Further investigations revealed that one of the Iranian nationals appeared to be a member of the Quds Force, a division of the Iranian Islamic Revolutionary Guard. A court injunction rendered the aircraft inoperable. Argentine officials raided the hotel where the crew was staying on June 14, 2022, seizing paperwork, passports, tablets, and other devices.

Agustín Rossi, Argentina’s chief intelligence officer, explained that the coexistence of Iranian and Venezuelan crew members was due to the necessity for Venezuelan pilots to obtain full certification to operate the aircraft, despite Mahan Air having sold it to Conviasa. Israeli sources denied this explanation. Authorities concluded that most Iranian passports were fake and that Fars Air, another Iranian airline supported by the IRGC, actually owned the aircraft, contrary to claims by Emtrasur or Mahan Air. Some were surprised to find the CEO of Fars Air on board the aircraft. A registered pilot of the aircraft was identified by the Justice Department as a former Revolutionary Guard commander. The prosecutor in charge of the case in Argentina, Cecilia Incardona, focused her investigation on Gholamreza Ghasemi, the Iranian pilot, and any potential connections he may have to international terrorism.

Another intriguing aspect of the Emtrasur 747 saga is that, despite Paraguay alerting Argentina and Uruguay about the aircraft’s blacklisting, the same aircraft and pilots had landed in Ciudad del Este, Paraguay, a month earlier to transport tobacco cargo belonging to former Paraguayan President Horacio Cartés to Mexico.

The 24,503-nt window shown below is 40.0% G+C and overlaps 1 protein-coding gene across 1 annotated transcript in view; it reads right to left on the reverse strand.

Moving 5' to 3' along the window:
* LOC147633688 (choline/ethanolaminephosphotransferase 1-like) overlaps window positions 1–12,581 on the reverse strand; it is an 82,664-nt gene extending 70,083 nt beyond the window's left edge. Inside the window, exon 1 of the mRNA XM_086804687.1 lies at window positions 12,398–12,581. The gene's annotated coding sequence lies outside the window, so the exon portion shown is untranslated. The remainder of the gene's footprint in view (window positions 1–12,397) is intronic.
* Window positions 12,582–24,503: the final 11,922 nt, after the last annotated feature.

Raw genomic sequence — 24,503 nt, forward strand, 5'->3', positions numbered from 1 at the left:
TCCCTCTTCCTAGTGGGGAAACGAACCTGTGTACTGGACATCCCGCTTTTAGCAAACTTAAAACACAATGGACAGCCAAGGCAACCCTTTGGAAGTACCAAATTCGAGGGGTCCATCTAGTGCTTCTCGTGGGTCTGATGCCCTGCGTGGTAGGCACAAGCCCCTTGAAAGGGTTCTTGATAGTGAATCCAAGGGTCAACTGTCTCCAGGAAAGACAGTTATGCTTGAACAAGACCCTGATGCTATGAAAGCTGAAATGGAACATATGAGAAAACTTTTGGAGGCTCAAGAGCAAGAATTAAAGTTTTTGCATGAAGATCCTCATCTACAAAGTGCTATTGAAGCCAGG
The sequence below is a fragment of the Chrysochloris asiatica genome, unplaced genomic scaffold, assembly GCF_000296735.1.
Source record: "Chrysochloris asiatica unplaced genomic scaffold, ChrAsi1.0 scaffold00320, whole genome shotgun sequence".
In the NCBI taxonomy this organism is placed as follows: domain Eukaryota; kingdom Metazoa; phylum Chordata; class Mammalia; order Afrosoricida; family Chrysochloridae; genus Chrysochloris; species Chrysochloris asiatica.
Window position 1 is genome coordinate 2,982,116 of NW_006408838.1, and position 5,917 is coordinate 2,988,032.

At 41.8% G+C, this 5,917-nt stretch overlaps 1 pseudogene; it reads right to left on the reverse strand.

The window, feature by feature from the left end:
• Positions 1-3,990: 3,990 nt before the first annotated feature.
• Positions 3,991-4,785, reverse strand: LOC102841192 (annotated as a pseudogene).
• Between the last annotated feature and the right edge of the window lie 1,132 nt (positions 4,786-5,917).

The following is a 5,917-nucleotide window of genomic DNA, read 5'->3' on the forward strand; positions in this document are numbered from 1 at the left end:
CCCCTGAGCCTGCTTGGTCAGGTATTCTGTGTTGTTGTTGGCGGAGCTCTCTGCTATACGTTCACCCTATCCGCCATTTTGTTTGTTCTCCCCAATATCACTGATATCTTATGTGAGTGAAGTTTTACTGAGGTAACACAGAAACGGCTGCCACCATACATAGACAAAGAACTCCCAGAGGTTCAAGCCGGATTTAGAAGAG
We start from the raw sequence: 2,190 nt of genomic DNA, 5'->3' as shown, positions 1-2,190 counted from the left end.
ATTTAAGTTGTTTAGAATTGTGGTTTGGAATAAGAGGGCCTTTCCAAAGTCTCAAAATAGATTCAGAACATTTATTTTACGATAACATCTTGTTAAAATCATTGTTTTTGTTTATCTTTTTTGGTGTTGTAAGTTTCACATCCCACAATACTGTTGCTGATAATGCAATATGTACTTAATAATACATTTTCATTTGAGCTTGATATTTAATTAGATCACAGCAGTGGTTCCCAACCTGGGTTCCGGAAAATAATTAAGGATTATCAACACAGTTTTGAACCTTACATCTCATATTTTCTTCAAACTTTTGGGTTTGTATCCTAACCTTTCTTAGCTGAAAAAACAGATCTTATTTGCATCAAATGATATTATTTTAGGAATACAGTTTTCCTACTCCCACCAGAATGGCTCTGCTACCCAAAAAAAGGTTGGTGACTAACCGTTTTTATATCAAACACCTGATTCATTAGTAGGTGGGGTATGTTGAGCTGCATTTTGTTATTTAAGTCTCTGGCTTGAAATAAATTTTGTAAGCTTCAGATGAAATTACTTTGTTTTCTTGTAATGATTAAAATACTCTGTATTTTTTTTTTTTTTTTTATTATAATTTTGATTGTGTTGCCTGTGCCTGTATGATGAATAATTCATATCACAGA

Cpt. Gholamreza Ghasemi was of special interest in this investigation

Captain Gholamreza Ghasemi was of particular interest in this investigation. According to a document released by Incardona’s office, the FBI reported to Argentine federal judge Federico Villena, who oversees the case, that Ghasemi serves as CEO of Qeshm Fars Air, a company the U.S. Treasury Department alleges provides material support to the Iranian airline Mahan Air and the Quds Force of Iran’s Revolutionary Guard. Officials also noted obtaining a flight record indicating multiple trips to Moscow, Caracas, and Tehran following the transfer to Emtrasur, all without permission from the US government. Argentina released all the crew members by September 2022. When Ghasemi’s mobile device was confiscated, it contained images of missiles, tanks, and a flag bearing the inscription “Death to Israel.” Additionally, it was mentioned that experts were still in the process of translating more accurate information. The implications of these findings in light of Ghasemi’s recent terrorist charges are yet to be determined. The US District Court of Columbia granted the US Attorney’s request on October 20, 2022, directing the US government to seize the aircraft. This order was reiterated by the same US court on May 2, 2023, and the Argentine Ministry of Justice was formally requested to comply. Argentina relinquished the quadjet soon after, and preparations for ferrying the aircraft began a few months later.